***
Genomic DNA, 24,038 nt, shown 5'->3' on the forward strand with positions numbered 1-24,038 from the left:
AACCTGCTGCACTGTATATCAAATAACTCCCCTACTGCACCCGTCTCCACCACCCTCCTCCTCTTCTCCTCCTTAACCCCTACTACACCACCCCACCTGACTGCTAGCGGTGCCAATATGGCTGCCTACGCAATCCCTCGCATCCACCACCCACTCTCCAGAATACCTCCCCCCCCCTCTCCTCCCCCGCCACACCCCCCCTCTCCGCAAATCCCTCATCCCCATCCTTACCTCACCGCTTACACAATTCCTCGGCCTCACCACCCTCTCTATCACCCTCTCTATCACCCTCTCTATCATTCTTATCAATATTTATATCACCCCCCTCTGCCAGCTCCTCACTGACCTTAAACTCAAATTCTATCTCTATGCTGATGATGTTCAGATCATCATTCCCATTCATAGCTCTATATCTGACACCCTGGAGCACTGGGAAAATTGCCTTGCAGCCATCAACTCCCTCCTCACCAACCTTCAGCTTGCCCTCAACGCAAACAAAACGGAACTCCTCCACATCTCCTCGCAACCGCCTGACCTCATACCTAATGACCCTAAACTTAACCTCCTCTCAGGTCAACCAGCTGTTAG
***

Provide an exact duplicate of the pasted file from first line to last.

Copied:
Genomic DNA, 24,038 nt, shown 5'->3' on the forward strand with positions numbered 1-24,038 from the left:
AACCTGCTGCACTGTATATCAAATAACTCCCCTACTGCACCCGTCTCCACCACCCTCCTCCTCTTCTCCTCCTTAACCCCTACTACACCACCCCACCTGACTGCTAGCGGTGCCAATATGGCTGCCTACGCAATCCCTCGCATCCACCACCCACTCTCCAGAATACCTCCCCCCCCCTCTCCTCCCCCGCCACACCCCCCCTCTCCGCAAATCCCTCATCCCCATCCTTACCTCACCGCTTACACAATTCCTCGGCCTCACCACCCTCTCTATCACCCTCTCTATCACCCTCTCTATCATTCTTATCAATATTTATATCACCCCCCTCTGCCAGCTCCTCACTGACCTTAAACTCAAATTCTATCTCTATGCTGATGATGTTCAGATCATCATTCCCATTCATAGCTCTATATCTGACACCCTGGAGCACTGGGAAAATTGCCTTGCAGCCATCAACTCCCTCCTCACCAACCTTCAGCTTGCCCTCAACGCAAACAAAACGGAACTCCTCCACATCTCCTCGCAACCGCCTGACCTCATACCTAATGACCCTAAACTTAACCTCCTCTCAGGTCAACCAGCTGTTAG